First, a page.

|Porcelain-berry, the "kudzu of the North," on the periphery of the Pennypack Preserve|
|Porcelain-berry fruits in varying stages of ripeness|
Once the plant escaped the bounds of gardens (undoubtedly aided by birds that eat its fruit and then defecate the seeds elsewhere), it found a perfect home in the Mid-Atlantic. It grows up into the canopy, spreads out to capture sunlight, and blankets the trees supporting it, eventually shading the trees to death or ripping off their limbs when the weight of the vines becomes too much for the tree to bear, especially when covered in snow and ice in the winter.
|Porcelain-berry flowers attracting a honeybee|
The only insects I have ever observed damaging porcelain-berry leaves are invasive, non-native Japanese beetles, but they never become numerous enough to inflict real harm to the plant. I suspect that even if the plant has a specific disease or insect pest that keeps it in check in its East Asian homeland, such a disease or insect could never be imported into the United States as a biocontrol agent because it likely would also attack commercial grapes.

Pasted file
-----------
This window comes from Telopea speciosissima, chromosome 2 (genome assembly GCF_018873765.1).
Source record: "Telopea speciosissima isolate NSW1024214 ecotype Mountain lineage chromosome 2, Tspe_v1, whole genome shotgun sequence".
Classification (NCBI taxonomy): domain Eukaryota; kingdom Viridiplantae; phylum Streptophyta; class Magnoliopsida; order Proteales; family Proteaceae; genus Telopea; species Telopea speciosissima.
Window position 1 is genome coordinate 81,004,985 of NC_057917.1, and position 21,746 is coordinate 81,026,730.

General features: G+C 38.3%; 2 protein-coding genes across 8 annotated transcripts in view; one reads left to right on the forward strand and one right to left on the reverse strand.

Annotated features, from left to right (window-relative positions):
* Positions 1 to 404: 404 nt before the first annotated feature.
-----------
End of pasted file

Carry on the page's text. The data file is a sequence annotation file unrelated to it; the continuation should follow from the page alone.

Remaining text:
|A porcelain-berry rhizome|
One of Pennypack's board members asked me to do a photographic inventory of land parcels on the periphery of the preserve that we might be able to acquire to add to the natural area. I completed the inventory and prepared a PowerPoint program that I presented at the last board meeting. In my remarks prefacing the presentation, I alerted the board members to note that every single one of the parcels I had photographed that was not maintained as a meadow or as lawn was completely overwhelmed by porcelain-berry. Even if we got the plant under control within the preserve, the Vandals are at the gates on private properties we can't touch.
But we do have a chance to maintain the natural diversity inside the preserve, and we will redouble our efforts to try to bring porcelain-berry under control or the winter and during the next growing season.
David Robertson, Executive Director